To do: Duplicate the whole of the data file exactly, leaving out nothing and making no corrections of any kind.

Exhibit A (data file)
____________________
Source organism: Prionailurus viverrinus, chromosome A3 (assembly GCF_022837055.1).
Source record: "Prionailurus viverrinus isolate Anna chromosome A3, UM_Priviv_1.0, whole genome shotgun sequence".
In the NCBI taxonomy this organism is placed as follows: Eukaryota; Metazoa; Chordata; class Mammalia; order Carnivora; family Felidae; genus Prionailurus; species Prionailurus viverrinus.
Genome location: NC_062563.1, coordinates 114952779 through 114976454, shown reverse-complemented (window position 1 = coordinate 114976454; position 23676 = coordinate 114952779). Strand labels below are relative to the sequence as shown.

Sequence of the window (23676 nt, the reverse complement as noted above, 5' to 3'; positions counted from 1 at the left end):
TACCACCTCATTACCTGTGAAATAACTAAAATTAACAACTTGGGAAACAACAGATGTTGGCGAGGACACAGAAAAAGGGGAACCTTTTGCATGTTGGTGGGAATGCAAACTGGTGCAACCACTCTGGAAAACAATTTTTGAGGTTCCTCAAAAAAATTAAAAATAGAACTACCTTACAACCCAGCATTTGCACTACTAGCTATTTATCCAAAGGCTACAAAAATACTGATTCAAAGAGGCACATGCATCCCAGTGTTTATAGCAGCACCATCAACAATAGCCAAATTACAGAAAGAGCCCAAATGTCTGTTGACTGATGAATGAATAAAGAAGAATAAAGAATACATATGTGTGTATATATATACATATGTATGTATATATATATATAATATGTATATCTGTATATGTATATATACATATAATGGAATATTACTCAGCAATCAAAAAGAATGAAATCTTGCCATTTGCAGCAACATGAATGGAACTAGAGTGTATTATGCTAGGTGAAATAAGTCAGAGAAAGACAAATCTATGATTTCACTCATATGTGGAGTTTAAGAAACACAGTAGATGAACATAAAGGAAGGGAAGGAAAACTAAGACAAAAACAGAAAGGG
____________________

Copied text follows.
Source organism: Prionailurus viverrinus, chromosome A3 (assembly GCF_022837055.1).
Source record: "Prionailurus viverrinus isolate Anna chromosome A3, UM_Priviv_1.0, whole genome shotgun sequence".
In the NCBI taxonomy this organism is placed as follows: Eukaryota; Metazoa; Chordata; class Mammalia; order Carnivora; family Felidae; genus Prionailurus; species Prionailurus viverrinus.
Genome location: NC_062563.1, coordinates 114952779 through 114976454, shown reverse-complemented (window position 1 = coordinate 114976454; position 23676 = coordinate 114952779). Strand labels below are relative to the sequence as shown.

Sequence of the window (23676 nt, the reverse complement as noted above, 5' to 3'; positions counted from 1 at the left end):
TACCACCTCATTACCTGTGAAATAACTAAAATTAACAACTTGGGAAACAACAGATGTTGGCGAGGACACAGAAAAAGGGGAACCTTTTGCATGTTGGTGGGAATGCAAACTGGTGCAACCACTCTGGAAAACAATTTTTGAGGTTCCTCAAAAAAATTAAAAATAGAACTACCTTACAACCCAGCATTTGCACTACTAGCTATTTATCCAAAGGCTACAAAAATACTGATTCAAAGAGGCACATGCATCCCAGTGTTTATAGCAGCACCATCAACAATAGCCAAATTACAGAAAGAGCCCAAATGTCTGTTGACTGATGAATGAATAAAGAAGAATAAAGAATACATATGTGTGTATATATATACATATGTATGTATATATATATATAATATGTATATCTGTATATGTATATATACATATAATGGAATATTACTCAGCAATCAAAAAGAATGAAATCTTGCCATTTGCAGCAACATGAATGGAACTAGAGTGTATTATGCTAGGTGAAATAAGTCAGAGAAAGACAAATCTATGATTTCACTCATATGTGGAGTTTAAGAAACACAGTAGATGAACATAAAGGAAGGGAAGGAAAACTAAGACAAAAACAGAAAGGG